Here Come the Newbies

    Dozens of incoming lawmakers will descend on Annapolis Wednesday for two days of freshman orientation sessions.

    After an hour-long continental breakfast in the State House rotunda, the newbies will move to the House chamber, where they’ll be greeted by Speaker Michael E. Busch (D), Senate President Thomas V. Mike Miller Jr. (D) and Annapolis Mayor Gavin Buckley (D).

    Next, they’ll be schooled on the “Responsibilities of Being a Legislator,” with advice from Sen. Nancy J. King (D-Montgomery), the incoming chairwoman of the Budget and Taxation Committee; Senate Minority Leader J.B. Jennings (R-Baltimore/Harford); Del. Kathleen M. Dumais (D-Montgomery), the incoming House majority leader; and House Minority Leader Nic Kipke (R-Anne Arundel).

    The new lawmakers will move on to sessions on the professional services provided by the Department of Legislative Services, security issues, parliamentary procedures, and state open meetings laws. At a lunch, they’ll hear from David Bliden, the former executive director of the Maryland Association of Counties.

    Then they’ll learn the nitty-gritty of how to set up offices and hire staff. A dinner will follow, and the day will finish with a reception at the newly-refurbished Annapolis Market House, hosted by Buckley.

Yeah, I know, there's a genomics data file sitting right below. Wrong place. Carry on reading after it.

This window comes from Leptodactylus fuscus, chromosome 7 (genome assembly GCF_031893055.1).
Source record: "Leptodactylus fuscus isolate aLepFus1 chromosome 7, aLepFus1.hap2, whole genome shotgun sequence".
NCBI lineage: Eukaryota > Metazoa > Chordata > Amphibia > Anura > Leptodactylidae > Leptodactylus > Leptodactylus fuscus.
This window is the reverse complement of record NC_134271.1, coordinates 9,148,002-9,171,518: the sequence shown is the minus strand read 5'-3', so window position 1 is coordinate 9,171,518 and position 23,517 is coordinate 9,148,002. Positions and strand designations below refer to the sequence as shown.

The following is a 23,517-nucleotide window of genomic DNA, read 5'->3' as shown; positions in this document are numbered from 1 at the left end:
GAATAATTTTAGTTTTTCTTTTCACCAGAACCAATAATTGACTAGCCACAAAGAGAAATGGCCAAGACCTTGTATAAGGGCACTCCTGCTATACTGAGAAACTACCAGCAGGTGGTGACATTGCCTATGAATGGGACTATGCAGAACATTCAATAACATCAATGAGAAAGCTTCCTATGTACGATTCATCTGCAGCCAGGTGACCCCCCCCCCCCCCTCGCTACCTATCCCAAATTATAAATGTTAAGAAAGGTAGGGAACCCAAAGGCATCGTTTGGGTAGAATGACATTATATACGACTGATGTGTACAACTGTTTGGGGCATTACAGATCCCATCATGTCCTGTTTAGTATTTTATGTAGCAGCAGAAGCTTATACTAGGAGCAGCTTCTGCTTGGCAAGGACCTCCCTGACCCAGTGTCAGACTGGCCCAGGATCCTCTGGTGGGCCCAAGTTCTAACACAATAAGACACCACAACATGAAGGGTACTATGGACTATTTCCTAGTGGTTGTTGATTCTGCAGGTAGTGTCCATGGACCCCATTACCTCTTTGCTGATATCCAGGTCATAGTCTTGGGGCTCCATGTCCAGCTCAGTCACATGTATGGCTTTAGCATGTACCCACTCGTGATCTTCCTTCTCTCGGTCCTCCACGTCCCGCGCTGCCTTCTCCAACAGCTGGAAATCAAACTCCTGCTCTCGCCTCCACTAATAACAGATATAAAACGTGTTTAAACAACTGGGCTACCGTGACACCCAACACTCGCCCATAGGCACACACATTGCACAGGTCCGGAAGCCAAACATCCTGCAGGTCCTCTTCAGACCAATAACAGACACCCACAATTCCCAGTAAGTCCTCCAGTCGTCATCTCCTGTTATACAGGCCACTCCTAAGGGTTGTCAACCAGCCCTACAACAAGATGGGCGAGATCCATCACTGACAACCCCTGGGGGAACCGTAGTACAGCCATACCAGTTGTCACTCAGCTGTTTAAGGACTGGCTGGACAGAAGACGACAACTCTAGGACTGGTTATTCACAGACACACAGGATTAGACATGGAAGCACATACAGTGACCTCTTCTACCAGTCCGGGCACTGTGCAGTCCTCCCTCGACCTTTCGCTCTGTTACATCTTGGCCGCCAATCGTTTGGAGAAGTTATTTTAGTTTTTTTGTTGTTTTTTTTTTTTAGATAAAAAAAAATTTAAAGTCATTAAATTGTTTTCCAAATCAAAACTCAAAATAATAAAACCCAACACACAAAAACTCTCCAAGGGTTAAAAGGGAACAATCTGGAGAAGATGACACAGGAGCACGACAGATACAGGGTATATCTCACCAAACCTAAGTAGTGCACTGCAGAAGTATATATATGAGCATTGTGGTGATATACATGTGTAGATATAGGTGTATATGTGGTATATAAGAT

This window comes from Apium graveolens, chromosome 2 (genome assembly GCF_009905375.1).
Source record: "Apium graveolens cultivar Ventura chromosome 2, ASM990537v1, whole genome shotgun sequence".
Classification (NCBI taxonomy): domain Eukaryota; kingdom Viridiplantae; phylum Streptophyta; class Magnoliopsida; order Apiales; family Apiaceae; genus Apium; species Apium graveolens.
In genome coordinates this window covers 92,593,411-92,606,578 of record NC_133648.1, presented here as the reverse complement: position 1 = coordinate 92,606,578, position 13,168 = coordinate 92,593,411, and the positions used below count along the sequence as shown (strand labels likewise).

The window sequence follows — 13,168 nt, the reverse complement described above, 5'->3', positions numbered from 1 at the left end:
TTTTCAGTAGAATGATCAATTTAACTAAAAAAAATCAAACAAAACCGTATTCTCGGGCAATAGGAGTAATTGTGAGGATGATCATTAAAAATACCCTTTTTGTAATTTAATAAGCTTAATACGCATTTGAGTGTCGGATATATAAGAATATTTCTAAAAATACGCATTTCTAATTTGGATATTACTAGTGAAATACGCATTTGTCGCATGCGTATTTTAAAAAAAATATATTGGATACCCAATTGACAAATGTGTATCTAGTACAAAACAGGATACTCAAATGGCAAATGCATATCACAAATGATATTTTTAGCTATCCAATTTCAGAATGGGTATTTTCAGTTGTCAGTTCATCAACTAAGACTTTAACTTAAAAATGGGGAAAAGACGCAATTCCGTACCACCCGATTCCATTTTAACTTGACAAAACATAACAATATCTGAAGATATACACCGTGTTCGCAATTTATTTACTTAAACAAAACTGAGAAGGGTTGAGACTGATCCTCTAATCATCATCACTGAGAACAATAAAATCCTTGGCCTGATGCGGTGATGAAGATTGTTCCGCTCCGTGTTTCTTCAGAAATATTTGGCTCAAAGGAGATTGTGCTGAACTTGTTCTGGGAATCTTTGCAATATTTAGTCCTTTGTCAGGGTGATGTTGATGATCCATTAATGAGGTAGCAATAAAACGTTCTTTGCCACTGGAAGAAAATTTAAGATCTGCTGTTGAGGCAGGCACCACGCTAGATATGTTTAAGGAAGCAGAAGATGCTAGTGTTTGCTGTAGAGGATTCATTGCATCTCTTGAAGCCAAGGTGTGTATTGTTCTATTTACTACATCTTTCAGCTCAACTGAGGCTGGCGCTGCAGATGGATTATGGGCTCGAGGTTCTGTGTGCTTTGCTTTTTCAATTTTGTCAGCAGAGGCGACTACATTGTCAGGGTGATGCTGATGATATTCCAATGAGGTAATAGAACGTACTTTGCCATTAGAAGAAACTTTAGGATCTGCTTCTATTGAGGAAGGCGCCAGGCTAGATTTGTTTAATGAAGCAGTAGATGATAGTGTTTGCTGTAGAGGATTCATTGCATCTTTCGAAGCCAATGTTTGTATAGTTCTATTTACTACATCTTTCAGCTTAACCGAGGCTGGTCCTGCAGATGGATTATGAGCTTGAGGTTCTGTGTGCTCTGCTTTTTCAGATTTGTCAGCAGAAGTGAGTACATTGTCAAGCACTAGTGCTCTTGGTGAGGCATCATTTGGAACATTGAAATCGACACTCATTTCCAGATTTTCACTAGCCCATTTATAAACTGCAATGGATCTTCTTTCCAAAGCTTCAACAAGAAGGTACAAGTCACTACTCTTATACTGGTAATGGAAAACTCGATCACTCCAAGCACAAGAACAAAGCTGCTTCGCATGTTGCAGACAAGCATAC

On Thursday, there will be sessions on the public ethics process for legislators, the bill and amendment process, the budget process, general chamber procedures, and a tour of the legislative complex. New members will have lunch with the top staffers to the chambers’ presiding officers, and there will also be a lunch for the lawmakers’ spouses.

    The popular freshman bus tour – a prime time for lawmaker bonding – takes place next week. The itinerary has not been announced yet.

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    Josh Kurtz
    Co-founder and Editor Josh Kurtz is the leading chronicler of Maryland politics and government. He began covering the State House in 1995 for The Gazette newspapers, and has been writing about state and local politics ever since. He later became an editor at Roll Call, the Capitol Hill newspaper, and spent eight years at E&E News, an online subscription-only publisher of news websites covering energy and environmental issues. For seven of those years, he led a staff of 20 reporters at E&E Daily, which covers energy and environmental policy on Capitol Hill and in national politics. For 6 1/2 years he wrote a weekly column on state politics for Center Maryland and has written for several other Maryland publications as well. Kurtz has given speeches and appeared on TV and radio shows about Maryland politics through the years.